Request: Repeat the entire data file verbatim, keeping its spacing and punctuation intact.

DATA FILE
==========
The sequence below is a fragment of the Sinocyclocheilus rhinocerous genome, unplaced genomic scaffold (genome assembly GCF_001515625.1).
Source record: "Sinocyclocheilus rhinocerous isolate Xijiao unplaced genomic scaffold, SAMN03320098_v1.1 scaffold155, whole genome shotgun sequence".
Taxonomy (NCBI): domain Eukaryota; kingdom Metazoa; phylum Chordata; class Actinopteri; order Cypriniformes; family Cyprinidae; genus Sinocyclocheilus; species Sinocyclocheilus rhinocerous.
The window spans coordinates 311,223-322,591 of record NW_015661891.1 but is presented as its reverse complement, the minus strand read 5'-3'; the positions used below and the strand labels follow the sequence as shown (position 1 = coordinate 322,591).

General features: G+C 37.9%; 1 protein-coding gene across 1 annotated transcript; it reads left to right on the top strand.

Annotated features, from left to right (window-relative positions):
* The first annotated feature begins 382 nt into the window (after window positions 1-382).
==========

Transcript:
The sequence below is a fragment of the Sinocyclocheilus rhinocerous genome, unplaced genomic scaffold (genome assembly GCF_001515625.1).
Source record: "Sinocyclocheilus rhinocerous isolate Xijiao unplaced genomic scaffold, SAMN03320098_v1.1 scaffold155, whole genome shotgun sequence".
Taxonomy (NCBI): domain Eukaryota; kingdom Metazoa; phylum Chordata; class Actinopteri; order Cypriniformes; family Cyprinidae; genus Sinocyclocheilus; species Sinocyclocheilus rhinocerous.
The window spans coordinates 311,223-322,591 of record NW_015661891.1 but is presented as its reverse complement, the minus strand read 5'-3'; the positions used below and the strand labels follow the sequence as shown (position 1 = coordinate 322,591).

General features: G+C 37.9%; 1 protein-coding gene across 1 annotated transcript; it reads left to right on the top strand.

Annotated features, from left to right (window-relative positions):
* The first annotated feature begins 382 nt into the window (after window positions 1-382).